Earlier this month, Nigel Farage’s bank announced they were closing his accounts. …
Last week, the National Australia Bank (NAB) announced a plan to ‘cut off’ customers found to be financial abusers, spelling out this means suspending, cancelling, or denying such people access to their accounts.
They call this ‘debanking’ – cutting off the accounts of anyone who is accused of being a financial abuser.
But how will the banks prove they are dealing with actual perpetrators of this abuse? No problem. It seems to be a case of believe women! Here’s the Australian Banking Association (ABA) explaining that their guidelines on financial abuse specify no evidence is required if a woman claims her partner is an abuser:
“The guideline recognises that banks don’t need legal evidence of domestic violence, such as an Apprehended Violence Order, to be able to offer assistance to customers” said the ABA Executive.
What guarantees are there in place that this new power will not be abused or lead to the damage of, for example, an ex-hubby’s credit rating at the hands of an angry spouse? We know that messy domestic situations can be abused by both sides. This banking ploy is not yet implemented, but rather simply recommended by the Centre for Women’s Economic Safety report, Designed to Disrupt, which maps out plans to use banks as a means to tackle suspected financial abuse. No doubt feminists see this as a great idea. Others remain less enthusiastic. …
What we are talking about here is banks deliberately trashing what is likely to be a man’s credit rating as punishment when that person has not been convicted, charged, and perhaps not even notified of the accusations. Doesn’t that take the cake? It provides a lot of scope for misuse.
That example is for the future, but right now we have one major Australian bank already cutting off men’s accounts and others lining up to do so. These institutions never actually admit that the new apparatus is primarily targeting men, although it is hinted at through the general wording of the proposal which leans heavily on the assumption that women are the main victims of the domestic and financial abuse this system attempts to address. By extension, men will primarily be on the receiving end of the debanking.
The carefully orchestrated campaign enlisting our banks to tackle financial abuse has been promoted by the key organisations within the domestic violence industry which are, in my opinion, shameless in their anti-male rhetoric. Major banks are also known to finance some of these organisations with large donations. …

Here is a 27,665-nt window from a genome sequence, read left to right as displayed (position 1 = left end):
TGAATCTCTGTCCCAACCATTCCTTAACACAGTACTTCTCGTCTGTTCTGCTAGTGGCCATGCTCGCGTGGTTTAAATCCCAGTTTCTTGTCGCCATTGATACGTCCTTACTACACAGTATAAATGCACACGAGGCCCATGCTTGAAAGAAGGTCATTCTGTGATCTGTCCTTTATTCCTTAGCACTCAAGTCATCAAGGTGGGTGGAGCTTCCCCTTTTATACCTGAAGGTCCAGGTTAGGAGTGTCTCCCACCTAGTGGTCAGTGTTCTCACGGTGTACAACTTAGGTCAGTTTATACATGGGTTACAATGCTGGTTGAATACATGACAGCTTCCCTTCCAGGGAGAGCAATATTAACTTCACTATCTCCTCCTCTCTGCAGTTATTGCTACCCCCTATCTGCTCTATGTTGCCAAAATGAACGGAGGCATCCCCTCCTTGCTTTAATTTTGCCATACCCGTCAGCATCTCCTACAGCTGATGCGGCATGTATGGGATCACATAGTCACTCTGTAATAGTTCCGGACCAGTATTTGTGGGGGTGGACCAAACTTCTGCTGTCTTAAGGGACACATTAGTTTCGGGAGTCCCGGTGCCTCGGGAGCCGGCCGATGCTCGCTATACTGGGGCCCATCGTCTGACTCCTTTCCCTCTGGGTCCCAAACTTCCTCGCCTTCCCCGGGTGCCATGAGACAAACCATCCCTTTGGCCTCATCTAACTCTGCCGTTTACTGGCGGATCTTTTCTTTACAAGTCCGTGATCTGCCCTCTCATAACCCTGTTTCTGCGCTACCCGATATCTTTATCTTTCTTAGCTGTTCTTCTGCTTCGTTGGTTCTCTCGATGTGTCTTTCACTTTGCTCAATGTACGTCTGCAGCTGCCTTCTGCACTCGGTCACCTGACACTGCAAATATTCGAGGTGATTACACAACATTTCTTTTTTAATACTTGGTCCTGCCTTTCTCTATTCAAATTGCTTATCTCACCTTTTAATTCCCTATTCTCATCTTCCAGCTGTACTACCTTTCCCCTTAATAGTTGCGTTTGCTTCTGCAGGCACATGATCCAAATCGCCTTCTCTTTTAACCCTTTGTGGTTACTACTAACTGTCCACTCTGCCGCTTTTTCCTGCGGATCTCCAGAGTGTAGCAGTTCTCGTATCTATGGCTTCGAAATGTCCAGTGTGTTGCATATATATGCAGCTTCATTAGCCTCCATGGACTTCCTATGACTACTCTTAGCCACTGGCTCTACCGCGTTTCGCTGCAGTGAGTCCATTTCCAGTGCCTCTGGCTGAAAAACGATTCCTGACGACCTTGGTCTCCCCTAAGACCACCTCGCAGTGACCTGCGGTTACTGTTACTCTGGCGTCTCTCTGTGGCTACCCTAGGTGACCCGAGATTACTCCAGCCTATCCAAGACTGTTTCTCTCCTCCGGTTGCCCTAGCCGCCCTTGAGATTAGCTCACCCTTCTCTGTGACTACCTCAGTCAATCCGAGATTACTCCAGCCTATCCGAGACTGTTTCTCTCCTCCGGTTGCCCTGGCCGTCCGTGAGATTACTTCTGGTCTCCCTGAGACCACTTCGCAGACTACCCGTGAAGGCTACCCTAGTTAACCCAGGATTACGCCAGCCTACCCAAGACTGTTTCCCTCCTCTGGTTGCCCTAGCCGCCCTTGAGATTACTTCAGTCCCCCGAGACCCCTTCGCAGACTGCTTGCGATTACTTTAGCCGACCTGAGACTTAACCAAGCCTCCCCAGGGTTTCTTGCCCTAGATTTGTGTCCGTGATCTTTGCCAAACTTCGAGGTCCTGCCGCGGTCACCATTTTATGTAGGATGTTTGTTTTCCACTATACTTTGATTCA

Bank promotions on this subject never seem to feature any male victims of financial violence, but tend to include numerous photographs of miserable, downtrodden women. A bit of equality might be nice. Given the competing sensitivities of identity, virtue signalling in this territory demands a very careful tightrope walk.
So, are men being targeted already? It’s hard to tell, but Andrew, one of my key researchers, reports an intriguing interrogation that took place after his partner transferred a significant amount of money into his transaction account, which they’d planned to shift into a share trading account. Since the amount was beyond his normal transaction limit, Andrew called the bank to arrange it. The operator put him on hold and then transferred him to her supervisor.
To his surprise, the supervisor quickly started grilling him about his partner’s transaction, asking about the nature of their relationship, how close they were, whether they had just broken up and other personal questions. Andrew explained they were friends and declined to answer further questions on the topic. He was then threatened with the possibility that both his accounts might be frozen. He passed the phone to his partner and asked her to try to sort it out. After an intense conversation, his partner convinced the supervisor not to freeze his accounts. Andrew then took the phone back and said he wished to lodge an official complaint. It was some months later that Andrew received a call from his bank saying that, after investigation, the bank wished to apologise for what had happened.
Could you function without a bank account? Got gold?